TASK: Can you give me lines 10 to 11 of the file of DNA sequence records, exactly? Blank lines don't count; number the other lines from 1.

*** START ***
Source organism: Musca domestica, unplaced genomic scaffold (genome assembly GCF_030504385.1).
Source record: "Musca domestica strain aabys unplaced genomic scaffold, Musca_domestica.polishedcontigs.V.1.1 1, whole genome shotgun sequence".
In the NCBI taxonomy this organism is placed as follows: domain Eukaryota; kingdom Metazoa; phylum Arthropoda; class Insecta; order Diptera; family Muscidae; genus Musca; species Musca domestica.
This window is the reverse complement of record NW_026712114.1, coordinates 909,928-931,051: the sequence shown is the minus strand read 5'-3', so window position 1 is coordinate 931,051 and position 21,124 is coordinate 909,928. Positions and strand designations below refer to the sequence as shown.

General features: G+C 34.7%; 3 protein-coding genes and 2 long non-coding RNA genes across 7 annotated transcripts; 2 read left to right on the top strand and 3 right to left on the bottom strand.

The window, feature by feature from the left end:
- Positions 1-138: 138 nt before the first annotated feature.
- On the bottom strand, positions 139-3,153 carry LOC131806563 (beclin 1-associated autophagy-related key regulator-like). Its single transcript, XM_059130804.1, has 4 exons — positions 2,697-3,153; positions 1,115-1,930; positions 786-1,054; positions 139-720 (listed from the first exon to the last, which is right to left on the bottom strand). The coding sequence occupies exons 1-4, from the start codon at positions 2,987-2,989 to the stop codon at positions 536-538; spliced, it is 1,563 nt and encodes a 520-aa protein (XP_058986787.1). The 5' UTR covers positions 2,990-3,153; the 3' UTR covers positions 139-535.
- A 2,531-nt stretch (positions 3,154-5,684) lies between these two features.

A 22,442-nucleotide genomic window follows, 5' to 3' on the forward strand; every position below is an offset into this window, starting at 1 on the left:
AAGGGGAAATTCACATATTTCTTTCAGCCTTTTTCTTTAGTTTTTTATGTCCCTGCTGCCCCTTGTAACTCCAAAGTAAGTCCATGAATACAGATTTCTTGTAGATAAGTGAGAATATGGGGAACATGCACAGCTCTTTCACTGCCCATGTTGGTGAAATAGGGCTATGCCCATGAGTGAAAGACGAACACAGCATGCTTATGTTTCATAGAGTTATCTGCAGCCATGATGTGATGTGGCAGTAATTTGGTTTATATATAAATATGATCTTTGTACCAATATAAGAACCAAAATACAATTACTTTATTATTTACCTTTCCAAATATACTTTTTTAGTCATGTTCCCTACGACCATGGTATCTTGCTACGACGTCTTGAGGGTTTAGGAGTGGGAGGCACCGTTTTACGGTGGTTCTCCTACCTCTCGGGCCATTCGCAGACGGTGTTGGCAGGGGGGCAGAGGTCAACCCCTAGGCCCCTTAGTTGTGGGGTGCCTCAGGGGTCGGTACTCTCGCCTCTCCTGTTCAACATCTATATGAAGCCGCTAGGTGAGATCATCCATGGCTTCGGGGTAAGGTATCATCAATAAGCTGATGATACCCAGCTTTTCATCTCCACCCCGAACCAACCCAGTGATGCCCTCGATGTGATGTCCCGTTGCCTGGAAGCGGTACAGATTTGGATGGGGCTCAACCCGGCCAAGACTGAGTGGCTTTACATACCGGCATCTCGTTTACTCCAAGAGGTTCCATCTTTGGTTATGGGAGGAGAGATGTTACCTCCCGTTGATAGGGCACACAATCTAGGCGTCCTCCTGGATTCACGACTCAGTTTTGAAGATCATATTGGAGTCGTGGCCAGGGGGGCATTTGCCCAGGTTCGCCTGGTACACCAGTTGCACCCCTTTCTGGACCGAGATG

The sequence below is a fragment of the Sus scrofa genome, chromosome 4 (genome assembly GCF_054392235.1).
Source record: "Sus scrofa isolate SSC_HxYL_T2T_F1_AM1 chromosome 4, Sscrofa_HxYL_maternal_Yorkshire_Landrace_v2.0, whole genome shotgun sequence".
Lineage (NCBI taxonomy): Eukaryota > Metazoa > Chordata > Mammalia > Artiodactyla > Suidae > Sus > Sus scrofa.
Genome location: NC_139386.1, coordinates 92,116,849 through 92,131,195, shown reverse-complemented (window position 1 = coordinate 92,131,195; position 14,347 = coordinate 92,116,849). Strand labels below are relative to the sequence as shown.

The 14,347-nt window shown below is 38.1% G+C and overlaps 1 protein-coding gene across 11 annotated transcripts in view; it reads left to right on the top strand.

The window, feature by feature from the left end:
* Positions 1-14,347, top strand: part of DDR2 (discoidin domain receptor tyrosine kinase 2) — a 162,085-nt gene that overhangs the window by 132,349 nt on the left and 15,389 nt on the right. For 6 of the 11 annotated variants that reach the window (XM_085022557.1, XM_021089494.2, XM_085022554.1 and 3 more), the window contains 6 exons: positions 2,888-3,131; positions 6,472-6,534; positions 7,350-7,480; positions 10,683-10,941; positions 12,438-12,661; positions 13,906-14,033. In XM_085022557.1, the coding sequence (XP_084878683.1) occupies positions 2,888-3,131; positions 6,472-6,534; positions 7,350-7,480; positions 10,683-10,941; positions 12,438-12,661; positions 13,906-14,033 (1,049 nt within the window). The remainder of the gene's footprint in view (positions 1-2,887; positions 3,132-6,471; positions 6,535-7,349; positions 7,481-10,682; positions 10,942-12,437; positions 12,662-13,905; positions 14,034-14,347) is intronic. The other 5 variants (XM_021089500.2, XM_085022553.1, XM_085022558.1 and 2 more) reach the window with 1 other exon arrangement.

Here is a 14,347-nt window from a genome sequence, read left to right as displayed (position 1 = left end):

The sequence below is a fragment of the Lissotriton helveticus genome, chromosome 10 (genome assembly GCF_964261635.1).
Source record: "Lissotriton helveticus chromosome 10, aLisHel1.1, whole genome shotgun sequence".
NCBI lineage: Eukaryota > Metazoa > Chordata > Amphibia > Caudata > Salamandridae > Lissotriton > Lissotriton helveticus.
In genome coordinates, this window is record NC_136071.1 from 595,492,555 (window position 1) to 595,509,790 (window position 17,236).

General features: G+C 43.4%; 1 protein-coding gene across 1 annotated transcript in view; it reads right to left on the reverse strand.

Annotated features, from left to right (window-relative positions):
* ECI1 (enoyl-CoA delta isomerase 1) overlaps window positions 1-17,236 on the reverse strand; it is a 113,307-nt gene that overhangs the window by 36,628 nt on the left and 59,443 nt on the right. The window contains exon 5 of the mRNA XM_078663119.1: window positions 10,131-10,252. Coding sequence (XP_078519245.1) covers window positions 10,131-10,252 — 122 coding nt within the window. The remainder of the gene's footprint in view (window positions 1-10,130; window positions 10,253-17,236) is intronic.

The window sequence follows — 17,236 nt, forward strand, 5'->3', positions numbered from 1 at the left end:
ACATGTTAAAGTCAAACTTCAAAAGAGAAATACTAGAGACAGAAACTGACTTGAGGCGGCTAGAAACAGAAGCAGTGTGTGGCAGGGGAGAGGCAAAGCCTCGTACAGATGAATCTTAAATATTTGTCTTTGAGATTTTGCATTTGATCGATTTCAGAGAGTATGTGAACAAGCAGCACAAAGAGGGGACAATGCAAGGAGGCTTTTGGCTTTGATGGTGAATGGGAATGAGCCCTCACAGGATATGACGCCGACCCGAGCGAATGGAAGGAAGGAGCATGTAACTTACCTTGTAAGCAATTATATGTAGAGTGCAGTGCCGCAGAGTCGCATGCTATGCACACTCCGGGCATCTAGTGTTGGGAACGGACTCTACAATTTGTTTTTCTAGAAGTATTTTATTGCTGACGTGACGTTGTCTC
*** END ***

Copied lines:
A 22,442-nucleotide genomic window follows, 5' to 3' on the forward strand; every position below is an offset into this window, starting at 1 on the left:
AAGGGGAAATTCACATATTTCTTTCAGCCTTTTTCTTTAGTTTTTTATGTCCCTGCTGCCCCTTGTAACTCCAAAGTAAGTCCATGAATACAGATTTCTTGTAGATAAGTGAGAATATGGGGAACATGCACAGCTCTTTCACTGCCCATGTTGGTGAAATAGGGCTATGCCCATGAGTGAAAGACGAACACAGCATGCTTATGTTTCATAGAGTTATCTGCAGCCATGATGTGATGTGGCAGTAATTTGGTTTATATATAAATATGATCTTTGTACCAATATAAGAACCAAAATACAATTACTTTATTATTTACCTTTCCAAATATACTTTTTTAGTCATGTTCCCTACGACCATGGTATCTTGCTACGACGTCTTGAGGGTTTAGGAGTGGGAGGCACCGTTTTACGGTGGTTCTCCTACCTCTCGGGCCATTCGCAGACGGTGTTGGCAGGGGGGCAGAGGTCAACCCCTAGGCCCCTTAGTTGTGGGGTGCCTCAGGGGTCGGTACTCTCGCCTCTCCTGTTCAACATCTATATGAAGCCGCTAGGTGAGATCATCCATGGCTTCGGGGTAAGGTATCATCAATAAGCTGATGATACCCAGCTTTTCATCTCCACCCCGAACCAACCCAGTGATGCCCTCGATGTGATGTCCCGTTGCCTGGAAGCGGTACAGATTTGGATGGGGCTCAACCCGGCCAAGACTGAGTGGCTTTACATACCGGCATCTCGTTTACTCCAAGAGGTTCCATCTTTGGTTATGGGAGGAGAGATGTTACCTCCCGTTGATAGGGCACACAATCTAGGCGTCCTCCTGGATTCACGACTCAGTTTTGAAGATCATATTGGAGTCGTGGCCAGGGGGGCATTTGCCCAGGTTCGCCTGGTACACCAGTTGCACCCCTTTCTGGACCGAGATG